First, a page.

LG declined to comment, only pointing to a letter it filed with the Federal Communications Commission in September urging the agency to look at how patents are treated in situations where they’re used in a standard.

Another concern has been whether the DRM will restrict your ability to record your program either at home or remotely. Schelle said some of those capabilities will be determined by the device maker, but noted that ATSC 3.0’s DRM isn’t designed to restrict that. 

To Schelle, having DRM was the integral to having access to broadcast content – particularly sports – with more vivid HDR quality and Dolby audio technology. 

“It was always part of the standard because we knew if we want to do high value content for free over the air, we would never be able to do it (without DRM),” she said. “It would only go to streaming.” 

New Bells and Whistles

The high-quality video and audio capabilities of NextGen TV were front and center at the ATSC booth, with large televisions showing crisp, high contrast video of tennis and football games. One demo showed the immersive sound and video enhancements using Dolby technology, all found in a feed broadcast for free over the air. 

“There’s so much we do here, but we’re starting simply as we’re starting to get consumers used to it,” Schelle said.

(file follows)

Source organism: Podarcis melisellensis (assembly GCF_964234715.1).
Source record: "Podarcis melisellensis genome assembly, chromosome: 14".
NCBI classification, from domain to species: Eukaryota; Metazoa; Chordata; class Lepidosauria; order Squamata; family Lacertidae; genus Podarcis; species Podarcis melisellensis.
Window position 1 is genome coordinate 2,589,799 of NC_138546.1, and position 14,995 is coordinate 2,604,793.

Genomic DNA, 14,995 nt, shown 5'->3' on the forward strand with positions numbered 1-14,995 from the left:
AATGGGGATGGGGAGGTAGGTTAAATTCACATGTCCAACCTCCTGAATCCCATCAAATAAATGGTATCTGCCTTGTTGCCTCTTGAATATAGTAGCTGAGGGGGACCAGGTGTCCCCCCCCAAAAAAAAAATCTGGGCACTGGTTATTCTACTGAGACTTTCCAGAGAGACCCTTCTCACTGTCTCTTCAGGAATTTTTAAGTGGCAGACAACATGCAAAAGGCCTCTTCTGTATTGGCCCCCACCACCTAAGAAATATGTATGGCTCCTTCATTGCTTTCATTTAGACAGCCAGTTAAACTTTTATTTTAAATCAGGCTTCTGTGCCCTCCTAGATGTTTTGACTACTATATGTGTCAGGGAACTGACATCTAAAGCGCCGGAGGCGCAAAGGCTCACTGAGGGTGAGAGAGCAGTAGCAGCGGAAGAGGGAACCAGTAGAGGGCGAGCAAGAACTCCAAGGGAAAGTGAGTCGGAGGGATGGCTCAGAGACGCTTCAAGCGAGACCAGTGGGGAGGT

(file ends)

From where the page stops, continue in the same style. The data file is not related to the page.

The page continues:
More interesting were the more interactive elements of NextGen TV, including the ability to pause, rewind, and start a program over. ROXi, a music video service that launched at CES and will be available on streaming and on NextGen TV,  offered an even more robust demonstration of its app-like capabilities, allowing you to browse different music channels and skip music videos during its “broadcast TV” experience. 

In all of these cases, the interactive elements will rely on a sly switch to IP-based channels (which is why that internet connection is so handy). If you pause or rewind a channel, the system actually pulls up a carbon copy of that program, but from the internet, allowing you to replay the show or movie despite it already moving in real-time over broadcast TV. When you’re done with the program, the system sends you back to the OTA feed, without you realizing it. 

These kinds of features are already available in Europe, Noland said. She noted that the ability to start over a program is seen as the killer app for those users. 

Between the higher quality video and audio and interactive elements, Noland hopes that is enough to justify making the switch. 

But the move doesn’t come without a cost. 

Costly Upgrade

Getting ATSC 1.0, or your standard OTA broadcast, just requires an antenna. But with NextGen TV, you’ll either need a compatible tuner or TV. 

Buying a new TV or even a tuner, which could run $149, as evidenced by that Zinwell model, isn’t cheap. It flies in the face of the notion that OTA TV should be free. 

The ATSC is looking at Brazil, which is expected to also embrace ATSC 3.0 later this year, as a potential driver of demand for cheaper tuners. The hope is that the higher volume created by Brazil – in which 60% of its users view OTA television – will bring prices down everywhere through the economy of scale. 

Schelle said she wants to get the price down to a $50 box. 

At that point, it might be time to consider whether NextGen TV is right for you.

Correction: The previous story incorrectly said that Schelle wanted to get the price of the box down to $15.